Ideally, at the end of a ‘Dementia Friends’ session, each participant will have learned the five key things that everyone should know about dementia, and aspired to turn an understanding into a commitment to action.
In this blogpost , I wish just to discuss a little bit these messages in a way that is interesting. If you’re interested in finding out more about ‘Dementia Friends’, please go to their website. Whatever, I hope you become interested about the dementias, even if you are not already.
I am a “Dementia Friends Champion”.
1. Dementia is not a natural part of aging.
This is an extremely important message.
However, it is known that the greatest known risk factor for dementias overall is increasing age. The majority of people with Alzheimer’s disease, typically manifest as problems in new learning and short term memory are indeed 65 and older.
But Alzheimer’s disease is not just a disease of old age. Up to 5 percent of people with the disease have early onset Alzheimer’s (also known as younger-onset), which often appears when someone is in their 40s or 50s.
When you see someone who is old, say above 65, they do not necessarily have dementia.
Dementia, caused by a disease of the brain, can affect any of the functions of the brain – such as movement, visual perception, memory or attention.
It’s felt that almost 40 percent of people over the age of 65 experience some form of memory loss.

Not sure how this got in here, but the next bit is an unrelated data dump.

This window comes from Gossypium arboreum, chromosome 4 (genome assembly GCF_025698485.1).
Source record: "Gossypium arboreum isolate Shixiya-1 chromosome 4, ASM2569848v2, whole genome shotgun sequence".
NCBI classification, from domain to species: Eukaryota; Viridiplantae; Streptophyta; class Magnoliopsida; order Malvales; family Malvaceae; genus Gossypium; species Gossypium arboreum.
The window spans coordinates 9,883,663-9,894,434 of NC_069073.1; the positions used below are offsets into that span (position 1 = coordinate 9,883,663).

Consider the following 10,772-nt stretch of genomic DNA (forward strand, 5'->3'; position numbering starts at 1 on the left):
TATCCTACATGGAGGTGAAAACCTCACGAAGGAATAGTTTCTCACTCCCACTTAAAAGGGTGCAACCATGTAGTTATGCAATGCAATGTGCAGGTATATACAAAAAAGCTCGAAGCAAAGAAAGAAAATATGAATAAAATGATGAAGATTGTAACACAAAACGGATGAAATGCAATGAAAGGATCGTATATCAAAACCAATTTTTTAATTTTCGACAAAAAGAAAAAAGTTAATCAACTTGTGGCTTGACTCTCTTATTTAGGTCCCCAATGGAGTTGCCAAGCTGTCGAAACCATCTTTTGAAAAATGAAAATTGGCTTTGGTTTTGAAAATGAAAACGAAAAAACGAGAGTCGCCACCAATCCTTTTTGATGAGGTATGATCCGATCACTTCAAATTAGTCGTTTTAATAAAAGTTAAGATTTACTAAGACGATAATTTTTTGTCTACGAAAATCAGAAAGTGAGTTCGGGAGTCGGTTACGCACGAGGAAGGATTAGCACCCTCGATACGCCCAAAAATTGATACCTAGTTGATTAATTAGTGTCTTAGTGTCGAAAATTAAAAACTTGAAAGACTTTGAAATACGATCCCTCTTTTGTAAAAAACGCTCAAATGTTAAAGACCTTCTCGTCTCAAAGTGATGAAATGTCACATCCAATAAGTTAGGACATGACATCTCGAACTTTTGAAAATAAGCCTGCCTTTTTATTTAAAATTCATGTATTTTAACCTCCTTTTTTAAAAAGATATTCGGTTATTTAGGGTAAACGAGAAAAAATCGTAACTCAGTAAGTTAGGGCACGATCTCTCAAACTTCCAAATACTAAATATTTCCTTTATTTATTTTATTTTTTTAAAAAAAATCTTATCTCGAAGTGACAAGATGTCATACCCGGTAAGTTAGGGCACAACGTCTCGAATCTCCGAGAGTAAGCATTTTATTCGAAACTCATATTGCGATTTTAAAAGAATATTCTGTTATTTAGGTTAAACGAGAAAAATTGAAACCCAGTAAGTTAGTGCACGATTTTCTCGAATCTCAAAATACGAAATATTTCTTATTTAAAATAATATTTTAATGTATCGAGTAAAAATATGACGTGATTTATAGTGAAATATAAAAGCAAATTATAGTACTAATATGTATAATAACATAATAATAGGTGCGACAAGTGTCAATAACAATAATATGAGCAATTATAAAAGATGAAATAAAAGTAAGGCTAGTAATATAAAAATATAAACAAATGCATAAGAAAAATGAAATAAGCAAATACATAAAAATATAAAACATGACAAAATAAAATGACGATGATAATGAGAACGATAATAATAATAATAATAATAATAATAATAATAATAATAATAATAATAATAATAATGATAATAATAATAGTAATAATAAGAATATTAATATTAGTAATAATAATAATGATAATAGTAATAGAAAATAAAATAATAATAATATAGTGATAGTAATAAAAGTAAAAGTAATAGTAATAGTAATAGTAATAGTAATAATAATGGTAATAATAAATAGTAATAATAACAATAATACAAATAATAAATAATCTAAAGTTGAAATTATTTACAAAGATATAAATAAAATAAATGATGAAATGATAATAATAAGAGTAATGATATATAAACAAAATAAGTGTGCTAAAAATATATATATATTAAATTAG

When there is no underlying medical condition causing this memory loss, it is known as “age-associated memory impairment,” which is considered a part of the normal aging process.
But brain diseases like Alzheimer’s disease and other dementias are completely different.
Alzheimer’s disease is the most common cause of dementia worldwide.
The risk of getting dementia increases with age, but it is important to remember that the majority of older people do not get dementia. It is not a normal part of ageing.
Old age does not cause dementia but is a factor in developing the condition. The probability of an individual developing dementia increases with age, but not everyone will develop dementia in old age.
Dementia can happen to anybody, but it is more common after the age of 65 years.
Indeed, “young onset dementia” (YOD) plays out at a much younger age, anyway.
YOD, which most often plays itself out in the form of Alzheimer’s disease, is an abnormal neurological condition that is likely caused by a combination of factors.
YOD is increasingly recognised as an important clinical and social issue. This group of individuals have distinct needs for living well with dementia as far as possible.
Young onset dementia (by EL Sampson, JD Warren and MN Rossor) [Postgrad Med J 2004;80:125–139. doi: 10.1136/pgmj.2003.011171] cite a useful breakdown of the most common causes.
These causes are diseases, and produce a chronic, progressive course of dementia. The spectrum of diseases causes YOD bears some similarities and differences to that of diseases causing dementia in the older age group.
(from Sampson, Warren and Rossor, 2004)
Prevalence rates of young onset dementia have been estimated between 67 to 81 per 100 000 in the 45 to 65 year old age group.
A rare type of dementia, the variant Creutzfeldt-Jakob Disease (vCJD) was first reported in 1996; the youngest patient developed symptoms at 16 years of age (reviewed in Verity et al., 2000).
As described in the WHO factsheet 180, Variant Creutzfeldt-Jakob disease (vCJD) is a rare and fatal human neurodegenerative condition which is classified as a Transmissible Spongiform Encephalopathy (TSE), because of its ability to be transmitted and the characteristic spongy degeneration of the brain that it causes.
Its diagnosis does need to be in very specialist hands.